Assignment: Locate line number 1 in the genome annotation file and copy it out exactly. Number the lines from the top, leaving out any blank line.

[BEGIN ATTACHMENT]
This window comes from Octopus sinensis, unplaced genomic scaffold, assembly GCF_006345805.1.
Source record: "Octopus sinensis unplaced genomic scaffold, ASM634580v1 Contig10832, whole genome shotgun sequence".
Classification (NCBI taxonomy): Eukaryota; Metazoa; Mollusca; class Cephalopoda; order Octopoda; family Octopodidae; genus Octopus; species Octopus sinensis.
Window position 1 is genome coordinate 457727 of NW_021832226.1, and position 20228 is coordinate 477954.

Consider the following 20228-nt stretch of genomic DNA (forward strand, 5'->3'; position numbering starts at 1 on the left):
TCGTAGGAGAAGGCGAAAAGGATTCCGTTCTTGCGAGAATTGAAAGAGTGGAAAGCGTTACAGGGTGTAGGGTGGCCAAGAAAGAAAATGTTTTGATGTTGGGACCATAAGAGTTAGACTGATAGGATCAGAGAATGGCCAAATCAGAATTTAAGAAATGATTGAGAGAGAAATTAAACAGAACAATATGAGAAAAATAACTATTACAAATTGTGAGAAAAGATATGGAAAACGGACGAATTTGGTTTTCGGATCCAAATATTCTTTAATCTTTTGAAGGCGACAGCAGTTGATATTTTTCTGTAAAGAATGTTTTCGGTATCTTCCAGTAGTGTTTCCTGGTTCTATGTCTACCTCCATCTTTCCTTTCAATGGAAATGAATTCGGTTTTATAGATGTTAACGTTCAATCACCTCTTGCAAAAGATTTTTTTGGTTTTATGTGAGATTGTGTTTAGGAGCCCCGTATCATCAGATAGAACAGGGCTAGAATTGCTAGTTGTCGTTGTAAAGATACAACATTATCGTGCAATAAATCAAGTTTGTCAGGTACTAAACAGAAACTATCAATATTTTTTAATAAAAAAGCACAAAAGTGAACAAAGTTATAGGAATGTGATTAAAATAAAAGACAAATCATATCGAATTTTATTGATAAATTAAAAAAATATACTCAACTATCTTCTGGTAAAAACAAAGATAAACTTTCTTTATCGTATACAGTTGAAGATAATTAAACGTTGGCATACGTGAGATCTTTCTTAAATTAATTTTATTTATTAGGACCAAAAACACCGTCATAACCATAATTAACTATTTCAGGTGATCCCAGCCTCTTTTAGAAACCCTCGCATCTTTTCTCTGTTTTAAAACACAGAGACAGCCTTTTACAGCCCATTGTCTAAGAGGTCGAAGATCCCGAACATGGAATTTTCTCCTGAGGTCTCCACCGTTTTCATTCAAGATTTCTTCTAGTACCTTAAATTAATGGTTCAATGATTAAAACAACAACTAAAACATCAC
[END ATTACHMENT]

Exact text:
This window comes from Octopus sinensis, unplaced genomic scaffold, assembly GCF_006345805.1.